(This entry is written by Avi Prasad, AIR 13 and Riju Bafna, AIR 77, UPSC CSE 2013)
Strategy for Preliminary examination, UPSC Civil Services exam. The Examination comprises of two compulsory papers of 200 marks each. Both the question papers-GS and CSAT are of objective type (multiple choice questions).
TMH publication books for GS and CSAT. They have a lot of practice questions along with brief summary of all the relevant topics, especially useful for CSAT, as this paper is mostly about practice and basic concepts of analysis, reasoning etc.
GS for prelims: It is said that everything under the sun is GS syllabus. However, nothing can be further from truth. In the last two years, GS questions in UPSC prelims examination have been on expected lines. GS can be, for the present purpose, qualified under two heads-static and dynamic. The static part of the GS remains fixed and can be covered with the help of definite and limited source of study. However, the dynamic part of the syllabus has to be followed on a regular basis through newspaper, periodicals, coaching material and notes. The good part is that the prelims GS questions in recent two years have been mostly static. The static part comprises of History, Polity, Geography, Culture and Science. Environment and Climate change is also mostly static is nature. Only two areas of syllabus the current affairs and the social and economic issues are dynamic in nature. The latter also has certain static components which require conceptual clarity.
Current events of national and international importance. Dynamic
History of India and Indian National Movement. Static
Indian and World Geography – Physical, Social, Economic Geography of India and the World. Static
Indian Polity and Governance – Constitution, Political System, Panchayati Raj, Public Policy, Rights Issues, etc. Mostly Static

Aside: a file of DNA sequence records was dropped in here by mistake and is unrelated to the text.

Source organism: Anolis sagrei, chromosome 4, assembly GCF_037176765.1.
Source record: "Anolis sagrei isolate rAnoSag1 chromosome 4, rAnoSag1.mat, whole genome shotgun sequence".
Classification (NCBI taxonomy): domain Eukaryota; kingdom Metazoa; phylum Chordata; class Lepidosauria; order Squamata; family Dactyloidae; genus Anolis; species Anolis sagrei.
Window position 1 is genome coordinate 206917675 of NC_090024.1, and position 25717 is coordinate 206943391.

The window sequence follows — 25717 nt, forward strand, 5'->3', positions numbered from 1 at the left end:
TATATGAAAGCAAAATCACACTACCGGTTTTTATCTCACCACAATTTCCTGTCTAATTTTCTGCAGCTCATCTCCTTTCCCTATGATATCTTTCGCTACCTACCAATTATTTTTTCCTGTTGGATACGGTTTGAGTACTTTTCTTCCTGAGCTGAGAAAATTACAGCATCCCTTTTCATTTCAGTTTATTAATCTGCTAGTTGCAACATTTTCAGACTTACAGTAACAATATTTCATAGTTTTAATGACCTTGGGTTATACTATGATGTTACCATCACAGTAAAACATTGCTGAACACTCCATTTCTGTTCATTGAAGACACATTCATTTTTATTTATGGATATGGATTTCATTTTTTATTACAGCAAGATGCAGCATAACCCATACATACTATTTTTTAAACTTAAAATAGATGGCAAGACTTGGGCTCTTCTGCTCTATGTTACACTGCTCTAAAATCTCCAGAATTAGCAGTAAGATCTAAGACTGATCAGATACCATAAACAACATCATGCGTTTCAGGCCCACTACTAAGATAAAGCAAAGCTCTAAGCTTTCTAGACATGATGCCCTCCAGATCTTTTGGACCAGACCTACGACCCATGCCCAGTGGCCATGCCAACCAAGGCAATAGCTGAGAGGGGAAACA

Social Development Sustainable Development, Poverty, Inclusion, Demographics, Social Sector initiatives, etc. Dynamic
General issues on Environmental Ecology, Bio-diversity and Climate Change – that do not require subject specialization. Part Dynamic Part Static
General Science. Mostly Static
1.Current events of national and international importance:
Newspapers: The Hindu and Indian Express – to be read religiously, daily. If you are not sure about your Indian language paper for Mains, better to read one vernacular paper right from the prelims stage. This shall help at the time of Mains.
Monthly Magazine for competitive exams: Pratyogita darpan or Chronicle or Competition Success Review-not necessary to read one, but better to have a GS periodical for a quick revision once in a while. Most of these periodicals have solved questions and practice papers which can be helpful. It also helps to identify that you haven’t missed on any important topic from the newspapers.
Periodicals: Frontline or The Economist. Frontline has detailed articles on social, international and political issues, however, with views tending towards Left. The Economist on the other hard has very short articles and on the other extreme with pro-West, pro-capitalist viewpoint. It has excellent coverage of foreign affairs and even technology related topics. But not very useful if one is looking for India related topics. Indian express publishes The Economist’s relevant articles, which are sufficient.
Avoid EPW, Kurukshetra and Yojana, unless one has excess time and is fond of reading in leisure time.
2. History of India and Indian National Movement.
Mostly static and questions get repeated indirectly.
Essential reading: Spectrum’s History Book, if one can mugs this up cover to cover, most of the questions will be answered.
Desirable reading: While Spectrum’s book is sufficient to acquaint you with facts for the purpose of exam, it doesn’t help in developing a perspective on historical events. Bipin Chandra’s India’s struggle for Independence is a much better book for the purpose.
3. Indian and World Geography – Physical, Social, Economic Geography of India and the World.
Essential reading: Geography portion of TMH’s book on CSAT-1, 11th and 12th NCERTs, accompanied with videos on youtube for conceptual clarity.